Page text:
Rider weight debate -riders asked to dismount(59 Posts)
Just catching up with the news in Horse and Hound and yet again 12 riders had to be asked to dismount this year after being found to be over weight for their ponies. This was at Great Yorkshire Show where 8 were asked to dismount last year.
I for one am really pleased about this. We show, and I am sick of watching heavy adults warming up and competing tiny ponies. Section A classes in particular were dreadful last year. I am well aware of the weight carrying capabilities of mountain and moorland breeds, but a 13/14 stone tall adult should not be showing or warming up a 12hh section A. I see so much of this in the warm up ring.
What do you think?
I think that seems fair they were asked to get off!
I'm not a horsey person, sorry. But I wondered if the 20/25% thing was for horses too? So would an adult weighing 15stones be too heavy to ride a horse?
Sorry if thats a stupid question.
I think it's fantastic, and good on them a the- show that is.
If a pony needs to be ridden for hours by a heavy weight adult, to essentially exhaust it, for then a child to hop on - then it's wrong.
I just feel sorry for the ponies - if this is what they think is acceptable at a show, what are they doing at home?
I am absolutely with them on this one, and I say that as an adult who rides ponies. I certainly think that an additional rule needs to come into place, that only the rider who is showing the horse should be allowed to ride it at the showgrounds.
I agree. I own a lump of an Irish draught and can put on loads of weight and still be 'light enough' to ride him. I wouldn't though. Horse riding is a sport, we expect our horses to be in good shape but don't expect the same of ourselves which I think is wrong.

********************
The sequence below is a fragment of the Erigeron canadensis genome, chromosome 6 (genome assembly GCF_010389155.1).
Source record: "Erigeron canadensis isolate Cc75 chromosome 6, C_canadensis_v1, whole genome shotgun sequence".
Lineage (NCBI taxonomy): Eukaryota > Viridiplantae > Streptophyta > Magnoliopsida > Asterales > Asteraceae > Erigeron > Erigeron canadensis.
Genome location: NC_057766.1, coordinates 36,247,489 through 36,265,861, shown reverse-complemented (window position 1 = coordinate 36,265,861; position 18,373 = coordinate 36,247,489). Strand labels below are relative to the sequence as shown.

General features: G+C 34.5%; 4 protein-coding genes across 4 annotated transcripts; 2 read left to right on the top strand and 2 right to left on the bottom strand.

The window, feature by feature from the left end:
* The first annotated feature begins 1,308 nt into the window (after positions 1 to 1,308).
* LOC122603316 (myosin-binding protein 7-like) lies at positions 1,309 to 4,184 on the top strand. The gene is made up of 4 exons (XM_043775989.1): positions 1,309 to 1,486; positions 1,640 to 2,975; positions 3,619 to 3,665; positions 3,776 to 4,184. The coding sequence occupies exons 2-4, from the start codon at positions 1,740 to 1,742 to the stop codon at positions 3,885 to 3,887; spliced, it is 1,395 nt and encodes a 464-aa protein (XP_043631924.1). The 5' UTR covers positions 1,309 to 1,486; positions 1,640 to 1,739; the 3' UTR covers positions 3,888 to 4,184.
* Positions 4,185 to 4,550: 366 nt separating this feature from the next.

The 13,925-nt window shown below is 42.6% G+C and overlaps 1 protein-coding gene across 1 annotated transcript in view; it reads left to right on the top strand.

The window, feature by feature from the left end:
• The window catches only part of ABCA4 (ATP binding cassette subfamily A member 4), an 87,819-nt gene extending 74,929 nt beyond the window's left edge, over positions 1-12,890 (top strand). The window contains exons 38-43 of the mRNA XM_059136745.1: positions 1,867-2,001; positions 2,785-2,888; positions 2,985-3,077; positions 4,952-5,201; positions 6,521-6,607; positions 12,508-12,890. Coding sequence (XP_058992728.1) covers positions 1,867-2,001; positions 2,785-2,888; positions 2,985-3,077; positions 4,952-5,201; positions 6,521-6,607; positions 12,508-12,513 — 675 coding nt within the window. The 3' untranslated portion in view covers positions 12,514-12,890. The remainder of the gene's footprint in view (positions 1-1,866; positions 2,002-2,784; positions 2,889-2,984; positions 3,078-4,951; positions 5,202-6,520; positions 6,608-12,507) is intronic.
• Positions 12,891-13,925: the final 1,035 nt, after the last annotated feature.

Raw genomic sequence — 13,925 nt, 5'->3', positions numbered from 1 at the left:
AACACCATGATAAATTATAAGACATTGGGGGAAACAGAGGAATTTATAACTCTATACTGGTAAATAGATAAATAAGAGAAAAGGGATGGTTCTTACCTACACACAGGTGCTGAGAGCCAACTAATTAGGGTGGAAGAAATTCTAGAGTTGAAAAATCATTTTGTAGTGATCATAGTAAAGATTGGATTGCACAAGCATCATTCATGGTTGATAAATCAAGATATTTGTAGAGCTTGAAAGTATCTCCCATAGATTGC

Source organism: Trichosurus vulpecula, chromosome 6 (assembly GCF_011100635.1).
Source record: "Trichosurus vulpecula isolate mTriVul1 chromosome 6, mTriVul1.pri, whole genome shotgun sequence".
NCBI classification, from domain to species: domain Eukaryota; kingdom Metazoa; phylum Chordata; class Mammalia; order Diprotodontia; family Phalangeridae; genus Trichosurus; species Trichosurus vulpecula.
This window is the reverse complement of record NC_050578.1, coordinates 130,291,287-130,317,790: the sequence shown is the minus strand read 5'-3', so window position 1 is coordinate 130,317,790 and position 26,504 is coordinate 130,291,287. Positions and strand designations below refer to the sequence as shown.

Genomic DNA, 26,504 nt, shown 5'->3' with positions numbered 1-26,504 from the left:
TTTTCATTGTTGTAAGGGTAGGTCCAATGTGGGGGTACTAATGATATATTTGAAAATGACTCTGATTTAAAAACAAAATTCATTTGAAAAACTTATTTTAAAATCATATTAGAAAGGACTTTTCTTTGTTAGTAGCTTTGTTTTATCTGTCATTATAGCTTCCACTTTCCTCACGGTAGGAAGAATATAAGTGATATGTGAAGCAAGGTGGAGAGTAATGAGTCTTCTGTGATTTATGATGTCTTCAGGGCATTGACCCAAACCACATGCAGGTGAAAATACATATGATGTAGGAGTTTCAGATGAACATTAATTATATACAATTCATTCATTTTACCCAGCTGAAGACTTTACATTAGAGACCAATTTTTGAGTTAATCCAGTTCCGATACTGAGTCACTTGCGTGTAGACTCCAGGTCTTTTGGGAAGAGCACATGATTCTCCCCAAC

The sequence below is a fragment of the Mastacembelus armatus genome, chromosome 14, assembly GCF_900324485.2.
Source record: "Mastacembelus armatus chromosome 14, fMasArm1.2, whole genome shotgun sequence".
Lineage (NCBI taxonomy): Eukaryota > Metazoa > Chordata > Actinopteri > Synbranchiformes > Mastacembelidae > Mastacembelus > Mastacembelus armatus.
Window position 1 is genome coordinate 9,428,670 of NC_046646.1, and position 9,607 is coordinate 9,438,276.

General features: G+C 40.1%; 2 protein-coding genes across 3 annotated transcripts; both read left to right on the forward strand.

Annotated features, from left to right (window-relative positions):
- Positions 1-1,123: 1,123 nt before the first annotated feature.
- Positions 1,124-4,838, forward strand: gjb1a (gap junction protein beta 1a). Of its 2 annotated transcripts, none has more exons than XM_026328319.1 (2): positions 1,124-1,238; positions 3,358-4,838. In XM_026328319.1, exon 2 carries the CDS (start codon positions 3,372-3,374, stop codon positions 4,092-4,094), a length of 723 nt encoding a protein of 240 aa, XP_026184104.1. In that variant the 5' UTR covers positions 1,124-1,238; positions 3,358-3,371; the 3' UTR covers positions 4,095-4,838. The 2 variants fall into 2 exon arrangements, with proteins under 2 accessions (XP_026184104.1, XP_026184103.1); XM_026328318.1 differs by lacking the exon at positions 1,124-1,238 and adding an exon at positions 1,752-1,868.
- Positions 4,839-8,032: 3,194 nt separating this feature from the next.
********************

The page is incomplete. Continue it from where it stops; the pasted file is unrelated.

wondered if the 20/25% thing was for horses too? So would an adult weighing 15stones be too heavy to ride a horse?
Opinions vary but basically it's the same rule for horses and ponies. A horse's weight-carrying capacity isn't just about the horse's own size. In fact larger horses don't have a good power to weight ratio and since they're already carrying their own bodyweight, shouldn't be asked to carry too much of somebody else's.
To carry weight, ideally a horse should have a shorter back and short cannon bones (the lower leg, below what looks like the knee). That's just biomechanics. Some people will tell you there's a sort of blanket 20% rule, which would mean that a 700kg horse could carry a 140 kg (22 stone) person. Frankly I wouldn't put that on any horse.
It does cause considerable debate. However, my take on it is that if you want the privilege of being allowed on a horse's back, you should be light enough to be carried by it. My horse is a 600kg Irish Draught cross. I don't let anyone over 12 stone on him.
Thanks for your input. I currently weigh probably around 14 and a half stones. On my pre-40th list (like a mini bucket list) is to go horse riding. I'm now assuming I should try to lose weight first? It is kind of also on my radar, though not on my list.
It's not a simple rule of thumb, it depends (as possible have said) on a variety of factors. Conformation is a key one, but so is the horse's fitness level. You can't up a horse's weight carrying capacity by making it heavier so 20% of its weight is a higher number! The ability of the rider to balance themselves and thus be an easier load to carry and the activity being undertaken also factor in - a quiet amble along a grass track is far less demanding than cross-country, obviously.
Any good riding school will have a maximum weight limit, go with that. Although the lighter you are, the easier it will be, a half hour beginner lesson for a horse well adapted to carry weight is a far different proposition from a day's hunting or something.
I does depend on breed/conformation, and how active you want to be when riding.
Even a heavy adult can ride a 14hh Highland safely for straightforward hacking (they're a very sturdy type, and usually at about the maximum height you'd still describe as a pony)